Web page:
Way back when, if you were a farmer, you probably grew enough food to feed your family and that was about it. Later, as agricultural techniques increased yield, farmers began to grow enough extra to sell it. At first they might have sold it themselves, but over time systems developed to aggregate the relatively small output from individual farmers in order to sell it to a larger number of consumers. These distribution and sales systems took the form of markets. Initially, these markets were staffed by individual farmers selling their goods, but over time the farmers were replaced by merchants selling goods from many farmers. And as markets increased in size and vendors became more sophisticated, the markets eventually took over the consumer-selling duties and the vendors became distributors who sold to the markets. Today, as margins on food have become even slimmer, the individual farmer has been all but replaced by the corporate farmer who owns a large number of farms (or several large farms aggregated from smaller farms).
So, what does this have to do with online marketing?
Replace "farmer" with "content creator." Just like the farmers of yore, most of us have the potential ability to grow our own food given the right land/tools/seeds/etc. We also have the ability to produce our own content. However, getting that content to the audiences we want to reach is another story. Sure, any of us can post our content to a blog, but as we all know too well, just because we build it (or grow it or print it) doesn't mean that anyone will consume it. And if we want to monetize the content we create by selling advertising ourselves - well, there are plenty of failed Web companies out there who staked their livelihoods on advertising to prove just how hard making money at this stuff can be.
Making money from content isn't just about having the ability to buy, sell, and display ads; it's also about having enough eyeballs looking at those ads to produce the kind of revenue that you need. Anyone can plop AdSense ads on their site, but only a limited number of people can make a good living doing it.
The Old Feudal Lords
If we go back to the farm again and look at the farms of yore, we can see the parallels between what's happening online today and what's happened in the past. In some ways, the pre-Internet online services (or print publishers) were like feudal lords who owned the land that the peasants farmed in exchange for food, shelter, and possibly a pittance of spending money. It's a system that worked (at least for the lord) because it was an efficient way of controlling the means of production and the means of distribution. Then the New World came along and mucked everything up.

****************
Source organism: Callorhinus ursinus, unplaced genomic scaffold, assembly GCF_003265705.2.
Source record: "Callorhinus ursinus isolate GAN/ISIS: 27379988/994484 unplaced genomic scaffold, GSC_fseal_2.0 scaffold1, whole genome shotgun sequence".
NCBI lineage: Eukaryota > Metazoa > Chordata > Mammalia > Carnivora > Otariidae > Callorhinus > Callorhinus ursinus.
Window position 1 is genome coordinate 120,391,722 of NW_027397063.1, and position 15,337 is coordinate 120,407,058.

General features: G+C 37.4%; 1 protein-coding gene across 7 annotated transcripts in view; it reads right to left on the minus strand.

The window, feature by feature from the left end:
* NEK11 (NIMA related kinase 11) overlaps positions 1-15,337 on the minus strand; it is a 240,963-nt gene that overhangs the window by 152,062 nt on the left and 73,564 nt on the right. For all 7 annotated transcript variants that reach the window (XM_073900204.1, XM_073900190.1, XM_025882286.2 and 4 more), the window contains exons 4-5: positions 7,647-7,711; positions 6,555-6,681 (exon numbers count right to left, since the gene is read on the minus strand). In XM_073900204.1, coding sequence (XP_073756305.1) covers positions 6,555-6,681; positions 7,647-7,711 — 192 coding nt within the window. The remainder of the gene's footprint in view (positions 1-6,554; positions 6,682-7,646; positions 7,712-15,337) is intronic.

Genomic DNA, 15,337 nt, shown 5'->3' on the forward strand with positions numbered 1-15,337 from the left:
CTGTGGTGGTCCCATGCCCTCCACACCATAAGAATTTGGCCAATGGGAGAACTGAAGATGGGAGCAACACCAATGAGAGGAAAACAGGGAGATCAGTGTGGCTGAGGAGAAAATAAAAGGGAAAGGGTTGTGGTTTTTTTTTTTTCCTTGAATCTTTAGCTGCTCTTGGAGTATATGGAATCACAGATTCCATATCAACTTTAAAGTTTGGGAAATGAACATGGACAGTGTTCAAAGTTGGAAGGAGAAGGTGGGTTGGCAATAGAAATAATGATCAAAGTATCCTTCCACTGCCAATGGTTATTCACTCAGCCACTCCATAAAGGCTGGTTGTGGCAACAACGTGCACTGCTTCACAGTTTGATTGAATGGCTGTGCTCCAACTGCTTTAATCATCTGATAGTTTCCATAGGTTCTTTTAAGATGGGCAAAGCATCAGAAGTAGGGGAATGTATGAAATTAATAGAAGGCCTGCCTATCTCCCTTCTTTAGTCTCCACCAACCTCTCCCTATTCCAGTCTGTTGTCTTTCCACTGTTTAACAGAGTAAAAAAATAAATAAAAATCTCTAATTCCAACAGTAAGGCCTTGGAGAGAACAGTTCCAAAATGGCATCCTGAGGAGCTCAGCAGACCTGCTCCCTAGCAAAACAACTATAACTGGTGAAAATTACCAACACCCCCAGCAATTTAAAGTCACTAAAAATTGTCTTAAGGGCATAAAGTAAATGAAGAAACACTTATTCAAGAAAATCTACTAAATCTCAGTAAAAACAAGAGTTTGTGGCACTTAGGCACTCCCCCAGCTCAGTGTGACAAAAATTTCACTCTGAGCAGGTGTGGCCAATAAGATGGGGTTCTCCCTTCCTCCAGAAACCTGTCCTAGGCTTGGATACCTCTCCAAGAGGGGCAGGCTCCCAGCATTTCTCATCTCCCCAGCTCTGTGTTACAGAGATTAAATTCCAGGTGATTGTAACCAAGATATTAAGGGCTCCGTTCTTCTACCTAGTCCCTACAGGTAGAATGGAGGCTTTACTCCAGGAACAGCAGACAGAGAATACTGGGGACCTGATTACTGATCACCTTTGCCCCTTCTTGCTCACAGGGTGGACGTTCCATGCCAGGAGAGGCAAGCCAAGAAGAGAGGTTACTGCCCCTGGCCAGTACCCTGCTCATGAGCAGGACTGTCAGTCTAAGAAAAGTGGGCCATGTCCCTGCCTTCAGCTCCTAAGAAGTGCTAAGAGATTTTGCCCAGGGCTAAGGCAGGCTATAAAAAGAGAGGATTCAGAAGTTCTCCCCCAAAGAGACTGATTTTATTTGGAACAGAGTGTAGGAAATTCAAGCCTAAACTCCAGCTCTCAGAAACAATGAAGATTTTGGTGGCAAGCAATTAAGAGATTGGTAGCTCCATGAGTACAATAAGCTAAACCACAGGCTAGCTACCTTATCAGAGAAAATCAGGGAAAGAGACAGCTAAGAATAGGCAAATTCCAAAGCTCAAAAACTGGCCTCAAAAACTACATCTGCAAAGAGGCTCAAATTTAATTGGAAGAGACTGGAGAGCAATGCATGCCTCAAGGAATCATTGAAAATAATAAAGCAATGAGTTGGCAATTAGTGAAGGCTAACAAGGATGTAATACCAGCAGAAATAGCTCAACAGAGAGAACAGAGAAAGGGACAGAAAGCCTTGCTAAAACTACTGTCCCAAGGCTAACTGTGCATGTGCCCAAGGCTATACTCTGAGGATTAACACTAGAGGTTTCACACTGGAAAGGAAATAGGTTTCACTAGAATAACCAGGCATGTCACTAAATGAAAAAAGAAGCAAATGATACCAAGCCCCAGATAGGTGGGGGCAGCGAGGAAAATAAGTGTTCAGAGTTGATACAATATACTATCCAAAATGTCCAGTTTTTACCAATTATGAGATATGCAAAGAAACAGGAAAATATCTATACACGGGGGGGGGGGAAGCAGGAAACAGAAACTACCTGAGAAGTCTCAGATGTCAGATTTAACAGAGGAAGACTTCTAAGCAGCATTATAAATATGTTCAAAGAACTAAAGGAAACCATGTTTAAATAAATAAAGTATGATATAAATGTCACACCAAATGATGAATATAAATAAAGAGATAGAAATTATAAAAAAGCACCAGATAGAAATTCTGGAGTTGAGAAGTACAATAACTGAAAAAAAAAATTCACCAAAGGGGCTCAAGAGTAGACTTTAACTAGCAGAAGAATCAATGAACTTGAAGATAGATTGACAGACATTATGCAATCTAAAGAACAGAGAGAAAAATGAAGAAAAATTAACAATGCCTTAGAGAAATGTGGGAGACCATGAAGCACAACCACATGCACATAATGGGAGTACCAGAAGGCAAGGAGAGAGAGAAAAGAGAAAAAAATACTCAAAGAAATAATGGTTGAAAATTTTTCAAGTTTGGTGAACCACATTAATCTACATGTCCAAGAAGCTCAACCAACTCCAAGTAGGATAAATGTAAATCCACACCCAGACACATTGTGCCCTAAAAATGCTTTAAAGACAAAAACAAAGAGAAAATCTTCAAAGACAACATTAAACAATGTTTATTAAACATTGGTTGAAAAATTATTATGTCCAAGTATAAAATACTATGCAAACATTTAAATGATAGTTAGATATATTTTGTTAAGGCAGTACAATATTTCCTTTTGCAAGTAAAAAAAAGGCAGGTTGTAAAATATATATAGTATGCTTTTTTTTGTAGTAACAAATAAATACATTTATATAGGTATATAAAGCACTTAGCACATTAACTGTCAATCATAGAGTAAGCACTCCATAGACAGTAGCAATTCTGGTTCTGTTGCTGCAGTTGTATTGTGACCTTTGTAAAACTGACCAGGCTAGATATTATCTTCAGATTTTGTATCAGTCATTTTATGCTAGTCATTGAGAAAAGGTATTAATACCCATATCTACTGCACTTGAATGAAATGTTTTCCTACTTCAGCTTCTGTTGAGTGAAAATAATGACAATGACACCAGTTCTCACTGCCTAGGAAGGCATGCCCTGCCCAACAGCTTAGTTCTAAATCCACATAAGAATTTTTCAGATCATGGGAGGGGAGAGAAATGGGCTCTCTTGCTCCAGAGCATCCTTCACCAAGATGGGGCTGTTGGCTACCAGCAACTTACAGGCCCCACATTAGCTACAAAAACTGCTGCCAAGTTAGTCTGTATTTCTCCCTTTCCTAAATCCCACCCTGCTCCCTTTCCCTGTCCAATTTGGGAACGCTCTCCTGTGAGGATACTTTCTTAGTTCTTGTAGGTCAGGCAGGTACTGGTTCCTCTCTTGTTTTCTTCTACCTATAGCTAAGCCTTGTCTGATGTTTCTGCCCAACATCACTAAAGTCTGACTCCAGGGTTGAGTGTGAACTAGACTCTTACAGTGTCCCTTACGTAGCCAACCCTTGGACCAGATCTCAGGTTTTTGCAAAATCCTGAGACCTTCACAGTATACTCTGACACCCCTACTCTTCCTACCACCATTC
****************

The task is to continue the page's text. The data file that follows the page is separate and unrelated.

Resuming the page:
One of the main features of the New World was that it was relatively open and relatively free. Anyone who could get themselves there and who had an entrepreneurial spirit could stake a claim, farm some land, and make a new life for themselves. (Note to historians: I know this is a gross oversimplification, but bear with me.) This life might not be great - they might only grow enough to feed their families and maybe trade some for goods they couldn't grow - but the abundance of resources and the limited control exercised by the government made it pretty much open to anyone with the gumption to do it to become a producer.
But some did better. Some grew their stakes through investment, through an increased labor force provided by the horror of slavery, and by controlling the means of distribution of goods either by aggregating the output of other farmers or growing their own farms. The rest, as they say, is history.
It's not hard to see the parallels between the New World and the Internet. Where the Old World was completely owned by kings and princes and lords and other wealthy landowners (read "publishers" or, later, "proprietary online services"), the New World (read "Internet") provided a wide-open platform for innovation and entrepreneurship. Just as wide-open lands democratized the prospect of land ownership, the Internet democratized the prospect of media production. If you had something to say, a piece of software to sell, or other content you wanted to produce and sell to the public, the Internet provided an open platform to do so that wasn't controlled by AOL or Time Warner or News Corp.
Over time, the influence and power of the land owners in the Old World dwindled as more people moved to the open platform of the New World and started producing and selling things. Of course, a lot of those people failed to make a go on their own (or increase their holdings) and ended up back in situations similar to what they left. Only this time they were under control of the mercantile class rather than the lord of the manor. Eventually those controlling the means of distribution (the merchants and land owners) continued to aggregate resources, and control moved to fewer and fewer hands. And here we are today.